“Above all, we must now learn to live with the virus, with a growing focus on the data for long term hospitalisations and deaths but also vaccine coverage. Firms do require greater clarity and guidance on the future of the Government’s support for workplace testing, which is helping to keep staff and workplaces safe. Ultimately, rapidly vaccinating citizens – both at home and abroad – remains the best way to safeguard economic growth.”
Joss Croft, CEO, UKinbound said: “Tourism businesses across the UK are balanced on a knife edge, struggling to remain viable while adhering to restrictions, and today’s announcement will put people’s livelihoods at risk and slow down the recovery of our towns and cities. Prolonging restrictions affects the whole tourism supply chain, in addition to hospitality business, and although health and safety must always come first, the Government must act swiftly and implement additional support measures for both hospitality and travel businesses.”
Alan Thomas, UK CEO at Simply Business, comments: “The confirmation of a minimum four-week delay in lifting restrictions is a set back for the entire country – but particularly for the self-employed and those who own small businesses. Of course, public health is paramount and the sooner we can overcome the pandemic, the better. Until then, millions of SMEs are set to continue facing severe trading restrictions.
“Our research shows that Covid-19 will cost SMEs £22,461 each on average. Over half (54%) previously found reassurance in the Government’s roadmap out of lockdown, but it’s likely there will be fresh waves of uncertainty among the small business community following today’s news.
“SMEs account for 99% of all businesses in the UK, 33% of employment, and 22% of all turnover. Put simply, if the UK’s to recover quickly, we need small businesses to bounce back – they’re the lifeblood of our economy and communities.
“Thankfully, the past year has shown that the UK’s SME community is resilient, resourceful and optimistic. As we continue to emerge from Covid-19, and in light of this most recent delay, it is vital we continue to support local businesses, shop small, and help small businesses survive and thrive.”
Gary Turner, co-founder & UK MD of global small business platform Xero, comments: “The four week extension to lockdown guidelines will impact many small businesses who have been relying on the relaxing of restrictions in order to re-introduce normal trading levels.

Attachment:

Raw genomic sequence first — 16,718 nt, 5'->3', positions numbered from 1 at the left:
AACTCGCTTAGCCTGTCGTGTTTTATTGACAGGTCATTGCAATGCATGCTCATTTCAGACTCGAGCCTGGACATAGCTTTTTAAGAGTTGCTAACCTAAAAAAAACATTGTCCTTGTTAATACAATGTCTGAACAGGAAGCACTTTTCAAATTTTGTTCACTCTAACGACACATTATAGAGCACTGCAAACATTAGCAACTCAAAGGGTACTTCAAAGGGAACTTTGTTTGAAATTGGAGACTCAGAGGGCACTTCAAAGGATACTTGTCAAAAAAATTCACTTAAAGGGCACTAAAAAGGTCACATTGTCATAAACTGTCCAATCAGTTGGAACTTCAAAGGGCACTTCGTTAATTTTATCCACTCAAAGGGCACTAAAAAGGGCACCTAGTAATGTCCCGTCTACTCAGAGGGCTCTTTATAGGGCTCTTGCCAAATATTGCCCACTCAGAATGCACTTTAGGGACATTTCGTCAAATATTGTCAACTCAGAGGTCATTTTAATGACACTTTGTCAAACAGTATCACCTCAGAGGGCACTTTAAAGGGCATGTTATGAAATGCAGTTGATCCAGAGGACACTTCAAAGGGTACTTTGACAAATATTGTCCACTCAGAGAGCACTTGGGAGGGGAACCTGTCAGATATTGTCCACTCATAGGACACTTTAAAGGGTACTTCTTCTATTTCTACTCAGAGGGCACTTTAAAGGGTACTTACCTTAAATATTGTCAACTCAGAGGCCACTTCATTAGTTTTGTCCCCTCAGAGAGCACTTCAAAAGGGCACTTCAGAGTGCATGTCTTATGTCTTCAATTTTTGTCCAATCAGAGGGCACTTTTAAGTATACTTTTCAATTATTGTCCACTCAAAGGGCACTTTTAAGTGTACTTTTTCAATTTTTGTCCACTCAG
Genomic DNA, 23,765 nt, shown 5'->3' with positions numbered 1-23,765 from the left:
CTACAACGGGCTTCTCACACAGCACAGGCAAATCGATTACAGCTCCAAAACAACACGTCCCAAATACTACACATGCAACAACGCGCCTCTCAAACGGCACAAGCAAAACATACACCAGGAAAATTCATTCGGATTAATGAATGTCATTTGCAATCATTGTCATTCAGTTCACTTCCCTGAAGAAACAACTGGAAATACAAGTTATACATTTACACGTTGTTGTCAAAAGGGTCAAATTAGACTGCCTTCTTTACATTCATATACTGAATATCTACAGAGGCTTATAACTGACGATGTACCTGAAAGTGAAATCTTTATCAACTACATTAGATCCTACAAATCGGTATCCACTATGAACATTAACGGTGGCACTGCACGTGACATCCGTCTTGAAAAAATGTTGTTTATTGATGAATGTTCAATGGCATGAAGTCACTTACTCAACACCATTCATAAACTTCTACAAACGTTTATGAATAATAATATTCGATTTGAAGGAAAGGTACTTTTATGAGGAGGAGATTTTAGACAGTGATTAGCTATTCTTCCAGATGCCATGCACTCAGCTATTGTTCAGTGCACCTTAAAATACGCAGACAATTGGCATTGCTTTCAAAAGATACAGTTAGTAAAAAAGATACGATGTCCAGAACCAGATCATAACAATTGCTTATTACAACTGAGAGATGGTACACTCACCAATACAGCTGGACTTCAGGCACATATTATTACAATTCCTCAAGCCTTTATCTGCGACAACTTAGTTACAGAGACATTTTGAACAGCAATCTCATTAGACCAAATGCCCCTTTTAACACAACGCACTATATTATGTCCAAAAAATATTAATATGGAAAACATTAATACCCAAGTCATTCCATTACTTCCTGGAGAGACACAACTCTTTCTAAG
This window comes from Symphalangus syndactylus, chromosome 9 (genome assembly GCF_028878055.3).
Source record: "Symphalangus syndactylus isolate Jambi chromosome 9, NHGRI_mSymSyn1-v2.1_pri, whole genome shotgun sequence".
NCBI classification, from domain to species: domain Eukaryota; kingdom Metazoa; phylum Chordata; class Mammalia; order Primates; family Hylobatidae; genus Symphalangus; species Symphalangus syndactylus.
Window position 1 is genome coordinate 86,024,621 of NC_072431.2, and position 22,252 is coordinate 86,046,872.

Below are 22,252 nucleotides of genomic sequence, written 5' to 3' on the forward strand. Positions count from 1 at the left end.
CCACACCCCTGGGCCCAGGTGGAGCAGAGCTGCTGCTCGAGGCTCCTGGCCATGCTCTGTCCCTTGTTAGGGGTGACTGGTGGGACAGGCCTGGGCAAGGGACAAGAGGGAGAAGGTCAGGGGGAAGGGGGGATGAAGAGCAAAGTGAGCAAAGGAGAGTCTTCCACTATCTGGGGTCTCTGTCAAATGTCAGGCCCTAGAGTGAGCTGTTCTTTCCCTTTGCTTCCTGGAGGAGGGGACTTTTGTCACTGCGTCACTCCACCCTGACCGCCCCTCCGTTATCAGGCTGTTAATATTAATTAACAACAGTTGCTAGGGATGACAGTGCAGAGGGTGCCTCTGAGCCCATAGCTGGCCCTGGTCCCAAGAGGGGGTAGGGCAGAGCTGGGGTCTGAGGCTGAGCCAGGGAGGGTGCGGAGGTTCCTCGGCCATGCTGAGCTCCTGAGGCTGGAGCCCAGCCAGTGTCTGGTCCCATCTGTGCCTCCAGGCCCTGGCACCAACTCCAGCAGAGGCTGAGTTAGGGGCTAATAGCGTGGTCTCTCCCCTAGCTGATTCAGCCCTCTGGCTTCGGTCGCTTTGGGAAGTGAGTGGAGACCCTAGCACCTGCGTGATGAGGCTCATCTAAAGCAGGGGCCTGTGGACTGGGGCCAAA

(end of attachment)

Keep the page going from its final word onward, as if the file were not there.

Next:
“The initial road out of lockdown timeline instilled confidence within the small business market, and our customer data showed green shoots of recovery as sales grew by 0.6 per cent y/y in April when averaging 2020 and 2021 monthly growth. However, our data suggests that 410,000 small business jobs must be created this year for the sector to return to the pre-pandemic job trajectory – and this extension continues to put pressure on the businesses who are running with reduced staff.
“While the vaccine roll-out continues, the delay is necessary in order to avoid more damaging lockdowns in the future. But the businesses who have been reliant on the lifting of restrictions in order to recover are the ones who will be most affected, and should not be forgotten about.”
Sridhar Iyengar, MD for Zoho Europe comments: “Throughout the pandemic, businesses and self-employed workers have borne the brunt of the government’s indecisiveness and last-minute U-Turn decisions, with many being unable to plan ahead more than a few weeks at a time.
“Whilst the government’s continuing business support schemes should be commended, it’s clear that organisations must take some matters into their own hands. By bolstering their technology infrastructure and ensuring they have the right software and cloud-enabled tech to quickly adapt to the rapidly changing global situation, businesses can be more flexible and less vulnerable to last minute cut-throat decisions or widespread uncertainty, such as what we’re currently witnessing with the rumoured extension of the 21st June lockdown lifting. The right technology decisions can not only make the difference now in terms of adaptability, but can help with the new hybrid working trend as well as future proofing business for whatever ways of work arise going forwards.”